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Assessing different measures of fire risk for Cultural World Heritage Sites


This study aims to assess whether two publicly available sources of fire threats to 346 Cultural World Heritage Sites across Europe substitute or complement each other. By doing so, a novel measure based on information from the UNESCO periodic report II is created and benchmarked against the European forest fire information system (EFFIS) index. The UNESCO periodic report shows that forest fires are perceived as an actual or foreseeable hazard by 40% of the management of Cultural World Heritage Sites in Europe. When the EFFIS index is linked to the UNESCO World Heritage database, it occurs that 48% of these sites are at high risk of fire, 31% at medium risk and 21% at low risk. Results based on Probit and Fractional Probit estimations reveal that the perceived fire risk relates to several site characteristics as well as location. The regressions using the EFFIS index as dependent variable show indifference to site characteristics even if location is of importance. Estimations give that the perceived fire risk is highest for sites in the East and the North of Europe, while the results for the EFFIS index lead to a dominant risk in the South. A 10° increase in latitude (corresponding to the distances between Vienna and Stockholm or Athens and Vienna) leads to a considerable decrease in the proportion of high fire risk by 28 percentage points (with a sample mean of 48%). Thus, the two measures of fire risks complement rather than substitute each other. Latitude is of no importance for the site managers, although the EFFIS gives this aspect a heavy weight, with low or zero risks in locations at higher latitudes (Iceland, Ireland, Latvia, and Norway) and larger risks in Southern Europe (Cyprus, Malta, Portugal, Albania, Spain, and Greece). In addition, the perception of (wild)-fire threat is significantly lower for cities.


Cultural World Heritage Sites are threatened not only by possible overuse or wear [1] but also by various climate and extreme weather factors including sea level rise and floods [2,3,4], air pollution and greenhouse gas emissions [5] as well as droughts, heatwaves and temperature increases [6,7,8,9,10]. Far less research is found on the harm that fires may pose to a site. Many cultural heritages are potentially threatened by fires, as wood is a common material in old buildings [11,12,13,14]. Bosher et al. [15] find that fires are among the most prevalent hazards to cultural heritage sites (including several listed by UNESCO) besides earthquakes and floods. There are also cultural sites that are embedded in forested landscapes and thus are equally at risk from fires [6, 12]. Oh et al. [16] show that the threat of decay in cultural heritage sites with wood components will increase with climate change. Globally, wildfire size, severity, and frequency are increasing over decades and climate change is considered one of the main factors behind this [17,18,19,20].

This study aims to assess whether two publicly available sources of fire threats to 346 Cultural World Heritage Sites across Europe substitute or complement each other. By doing so, a novel measure based on information from the UNESCO periodic report II [21, 22] is benchmarked against the index of the European forest fire information system (EFFIS) [23]. Both these measures are linked to the World Heritage Database [24] allowing the inclusion of location as well as site characteristics as explanatory variables. Besides size of the site and year of inscription, dummy variables are employed for each of the following variables: country group or latitude, kind of site (city, religious site, cultural landscape), UNESCO inscription criteria, inclusion of wooden material, forests or other combustible material. Actual or potential wildfire threats in the UNESCO periodic report are identified on a binary scale by each single site management. This binary scale is transformed into an index where the proportion of sites with a high risk of fires is estimated using a Probit model. The determinants of the EFFIS high-fire risk index (based on historical fires, weather parameters and combustible materials) are estimated using a Fractional Probit model, since approximately one out of ten sites are located in areas with no risk.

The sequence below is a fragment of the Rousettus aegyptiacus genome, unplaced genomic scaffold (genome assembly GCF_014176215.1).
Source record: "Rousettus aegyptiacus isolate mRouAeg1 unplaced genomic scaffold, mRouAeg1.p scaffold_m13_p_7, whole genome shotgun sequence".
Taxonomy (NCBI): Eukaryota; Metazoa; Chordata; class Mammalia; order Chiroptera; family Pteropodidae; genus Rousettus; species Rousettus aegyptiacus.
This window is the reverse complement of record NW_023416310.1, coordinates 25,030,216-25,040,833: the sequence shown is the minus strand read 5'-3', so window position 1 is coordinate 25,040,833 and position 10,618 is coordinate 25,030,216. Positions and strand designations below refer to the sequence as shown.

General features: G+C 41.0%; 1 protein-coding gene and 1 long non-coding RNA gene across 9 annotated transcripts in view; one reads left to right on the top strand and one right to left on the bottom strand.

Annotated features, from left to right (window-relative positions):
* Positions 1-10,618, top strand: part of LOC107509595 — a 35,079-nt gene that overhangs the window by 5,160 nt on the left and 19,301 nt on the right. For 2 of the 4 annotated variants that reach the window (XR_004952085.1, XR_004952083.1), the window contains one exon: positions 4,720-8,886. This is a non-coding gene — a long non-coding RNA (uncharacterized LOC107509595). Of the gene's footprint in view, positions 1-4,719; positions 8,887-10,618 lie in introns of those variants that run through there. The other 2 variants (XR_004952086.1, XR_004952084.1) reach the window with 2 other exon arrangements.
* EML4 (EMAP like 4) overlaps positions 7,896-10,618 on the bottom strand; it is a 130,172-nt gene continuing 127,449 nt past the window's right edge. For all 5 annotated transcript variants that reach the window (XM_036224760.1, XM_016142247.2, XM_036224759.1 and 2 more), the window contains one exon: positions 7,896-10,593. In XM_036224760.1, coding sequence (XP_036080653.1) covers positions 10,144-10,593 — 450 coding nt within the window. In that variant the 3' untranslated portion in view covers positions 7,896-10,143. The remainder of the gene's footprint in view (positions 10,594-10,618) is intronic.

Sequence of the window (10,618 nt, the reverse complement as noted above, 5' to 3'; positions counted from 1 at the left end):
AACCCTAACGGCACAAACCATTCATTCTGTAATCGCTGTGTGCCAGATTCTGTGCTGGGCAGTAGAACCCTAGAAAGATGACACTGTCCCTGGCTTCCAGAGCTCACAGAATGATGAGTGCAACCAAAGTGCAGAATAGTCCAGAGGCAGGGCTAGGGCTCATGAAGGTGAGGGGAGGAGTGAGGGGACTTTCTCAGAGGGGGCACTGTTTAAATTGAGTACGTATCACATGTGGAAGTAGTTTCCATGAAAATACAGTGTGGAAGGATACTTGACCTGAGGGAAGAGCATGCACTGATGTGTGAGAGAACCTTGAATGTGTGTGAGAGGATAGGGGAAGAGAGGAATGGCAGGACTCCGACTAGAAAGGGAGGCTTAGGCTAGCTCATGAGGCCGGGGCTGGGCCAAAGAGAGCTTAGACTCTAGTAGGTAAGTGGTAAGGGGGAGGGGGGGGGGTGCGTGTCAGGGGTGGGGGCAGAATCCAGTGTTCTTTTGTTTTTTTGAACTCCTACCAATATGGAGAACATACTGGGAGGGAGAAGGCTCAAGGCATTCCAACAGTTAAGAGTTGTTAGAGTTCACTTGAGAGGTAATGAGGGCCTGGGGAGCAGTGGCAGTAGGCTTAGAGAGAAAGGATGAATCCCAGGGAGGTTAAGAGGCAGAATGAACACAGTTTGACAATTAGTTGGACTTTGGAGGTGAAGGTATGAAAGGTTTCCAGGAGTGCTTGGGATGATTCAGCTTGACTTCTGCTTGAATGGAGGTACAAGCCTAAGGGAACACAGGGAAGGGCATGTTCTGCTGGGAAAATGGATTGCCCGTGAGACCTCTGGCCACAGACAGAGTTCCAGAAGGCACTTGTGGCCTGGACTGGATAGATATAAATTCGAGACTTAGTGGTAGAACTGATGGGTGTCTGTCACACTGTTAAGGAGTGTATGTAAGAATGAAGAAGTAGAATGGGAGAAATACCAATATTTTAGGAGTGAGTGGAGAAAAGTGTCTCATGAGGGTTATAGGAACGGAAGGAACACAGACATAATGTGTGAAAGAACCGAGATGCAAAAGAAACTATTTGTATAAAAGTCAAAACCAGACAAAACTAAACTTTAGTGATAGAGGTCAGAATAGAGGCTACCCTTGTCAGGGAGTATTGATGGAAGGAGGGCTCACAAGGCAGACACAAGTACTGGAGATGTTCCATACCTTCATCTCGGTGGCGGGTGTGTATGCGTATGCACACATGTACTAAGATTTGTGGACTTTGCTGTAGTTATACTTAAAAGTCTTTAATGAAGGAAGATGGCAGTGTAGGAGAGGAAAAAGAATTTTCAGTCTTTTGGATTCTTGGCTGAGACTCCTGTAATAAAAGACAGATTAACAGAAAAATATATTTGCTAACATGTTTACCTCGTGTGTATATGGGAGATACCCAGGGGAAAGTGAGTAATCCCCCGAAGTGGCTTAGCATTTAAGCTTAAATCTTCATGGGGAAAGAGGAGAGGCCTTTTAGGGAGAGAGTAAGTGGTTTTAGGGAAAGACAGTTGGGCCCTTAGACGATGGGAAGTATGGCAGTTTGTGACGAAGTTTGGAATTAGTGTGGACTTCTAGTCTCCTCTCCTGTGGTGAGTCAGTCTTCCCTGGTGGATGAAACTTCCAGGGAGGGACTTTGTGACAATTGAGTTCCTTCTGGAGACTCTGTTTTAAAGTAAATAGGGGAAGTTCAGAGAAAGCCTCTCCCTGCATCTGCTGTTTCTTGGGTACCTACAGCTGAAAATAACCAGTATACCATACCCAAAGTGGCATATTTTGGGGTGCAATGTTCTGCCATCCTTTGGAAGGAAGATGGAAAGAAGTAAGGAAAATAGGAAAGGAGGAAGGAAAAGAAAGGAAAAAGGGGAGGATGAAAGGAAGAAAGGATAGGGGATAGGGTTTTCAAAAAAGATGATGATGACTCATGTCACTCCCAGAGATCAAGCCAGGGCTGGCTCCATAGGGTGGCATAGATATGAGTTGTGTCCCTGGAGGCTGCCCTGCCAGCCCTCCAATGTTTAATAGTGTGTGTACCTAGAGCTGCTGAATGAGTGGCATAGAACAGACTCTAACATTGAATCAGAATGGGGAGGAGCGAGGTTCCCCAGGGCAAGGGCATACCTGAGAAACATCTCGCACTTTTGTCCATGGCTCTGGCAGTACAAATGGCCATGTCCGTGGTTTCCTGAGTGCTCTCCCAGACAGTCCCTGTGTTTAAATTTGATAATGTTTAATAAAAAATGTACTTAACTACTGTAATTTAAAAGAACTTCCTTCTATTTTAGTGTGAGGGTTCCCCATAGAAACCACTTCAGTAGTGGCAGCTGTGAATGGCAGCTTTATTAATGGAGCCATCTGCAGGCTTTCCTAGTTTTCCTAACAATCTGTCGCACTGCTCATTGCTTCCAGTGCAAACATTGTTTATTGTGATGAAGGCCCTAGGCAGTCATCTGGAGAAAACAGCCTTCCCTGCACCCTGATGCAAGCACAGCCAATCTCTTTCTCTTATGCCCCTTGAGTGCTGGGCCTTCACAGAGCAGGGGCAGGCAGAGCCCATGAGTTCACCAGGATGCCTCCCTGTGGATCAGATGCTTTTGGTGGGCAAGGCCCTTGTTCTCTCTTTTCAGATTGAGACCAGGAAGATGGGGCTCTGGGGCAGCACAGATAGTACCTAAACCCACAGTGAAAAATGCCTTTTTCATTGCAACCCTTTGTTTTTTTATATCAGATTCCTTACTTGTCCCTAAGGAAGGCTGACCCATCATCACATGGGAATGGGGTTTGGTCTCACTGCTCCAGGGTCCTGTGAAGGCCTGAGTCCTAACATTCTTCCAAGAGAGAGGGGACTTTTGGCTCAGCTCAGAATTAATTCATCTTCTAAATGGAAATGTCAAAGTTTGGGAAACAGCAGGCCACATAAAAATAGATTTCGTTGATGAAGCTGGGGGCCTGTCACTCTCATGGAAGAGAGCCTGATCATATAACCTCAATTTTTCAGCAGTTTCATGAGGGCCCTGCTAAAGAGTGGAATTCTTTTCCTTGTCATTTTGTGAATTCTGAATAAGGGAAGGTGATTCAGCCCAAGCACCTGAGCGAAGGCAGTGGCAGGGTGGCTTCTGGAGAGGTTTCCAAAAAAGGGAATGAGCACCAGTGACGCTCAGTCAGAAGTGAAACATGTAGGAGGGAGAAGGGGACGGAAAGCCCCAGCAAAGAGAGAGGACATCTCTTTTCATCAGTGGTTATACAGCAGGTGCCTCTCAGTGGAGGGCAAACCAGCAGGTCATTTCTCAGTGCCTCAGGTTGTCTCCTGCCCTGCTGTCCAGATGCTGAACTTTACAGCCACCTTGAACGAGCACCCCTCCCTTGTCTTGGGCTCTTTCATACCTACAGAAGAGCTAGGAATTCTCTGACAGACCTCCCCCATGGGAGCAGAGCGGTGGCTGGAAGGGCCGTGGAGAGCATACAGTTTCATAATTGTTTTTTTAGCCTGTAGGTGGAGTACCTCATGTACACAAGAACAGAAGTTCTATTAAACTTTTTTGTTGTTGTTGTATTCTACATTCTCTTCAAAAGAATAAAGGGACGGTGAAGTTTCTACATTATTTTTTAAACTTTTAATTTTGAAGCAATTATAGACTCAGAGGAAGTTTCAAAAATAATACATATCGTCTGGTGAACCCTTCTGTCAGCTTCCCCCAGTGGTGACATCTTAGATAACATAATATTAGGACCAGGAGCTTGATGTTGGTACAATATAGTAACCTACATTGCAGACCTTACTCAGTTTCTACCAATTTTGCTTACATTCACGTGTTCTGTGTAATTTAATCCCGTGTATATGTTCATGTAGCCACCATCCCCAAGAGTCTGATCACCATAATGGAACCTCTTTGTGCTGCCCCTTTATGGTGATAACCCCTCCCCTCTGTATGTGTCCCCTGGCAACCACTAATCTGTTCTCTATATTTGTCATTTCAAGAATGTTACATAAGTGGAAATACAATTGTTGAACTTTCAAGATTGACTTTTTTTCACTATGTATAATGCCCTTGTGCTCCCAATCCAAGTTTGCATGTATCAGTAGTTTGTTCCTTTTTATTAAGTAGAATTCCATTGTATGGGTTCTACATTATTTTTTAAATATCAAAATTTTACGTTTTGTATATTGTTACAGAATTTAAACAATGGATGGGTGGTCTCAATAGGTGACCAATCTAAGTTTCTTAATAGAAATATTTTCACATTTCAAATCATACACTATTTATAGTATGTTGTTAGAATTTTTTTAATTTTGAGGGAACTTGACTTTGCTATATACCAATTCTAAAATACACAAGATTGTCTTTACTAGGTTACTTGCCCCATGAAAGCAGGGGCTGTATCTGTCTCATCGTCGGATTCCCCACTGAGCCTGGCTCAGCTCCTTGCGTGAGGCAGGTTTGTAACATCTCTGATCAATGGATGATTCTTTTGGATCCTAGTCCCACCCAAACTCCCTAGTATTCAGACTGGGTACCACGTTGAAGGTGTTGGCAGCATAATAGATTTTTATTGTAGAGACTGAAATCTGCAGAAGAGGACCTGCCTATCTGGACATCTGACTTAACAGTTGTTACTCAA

There are several studies that model the relationship between climate change and cultural heritages. Leissner et al. [25] examine both the outdoor risks to cultural property resulting from climate change and the threats to indoor collections. Vulnerability of wooden cultural heritages in Korea to the impacts of climate change is investigated by Oh et al. [16] based on the decay risk and the climate change index developed by Scheffer [26]. Brimblecombe and Lefèvre [5] model long term effects of weather changes and air pollution on the stone façade, metals and stained glass of Notre-Dame in Paris. A literature review by Richards and Brimblecombe [27] finds that empirical modelling in the field of heritage sites is still scarce. In general, methods for modelling wildfires are increasingly advanced with machine learning and data mining techniques (see for instance [28, 29]). There are also quite a few studies that investigate the type of threats to Cultural World Heritage Sites, including those from wildfires based on the UNESCO periodic reports. For instance, Falk and Hagsten [30] model the degree of actual threats to Cultural World Heritage Sites, but do not consider potential threats. Birendra [31] examines the threats to a selection of World Heritage sites that are classified as being in danger. These sites face multiple challenges, although fire hazards are rarely mentioned [31].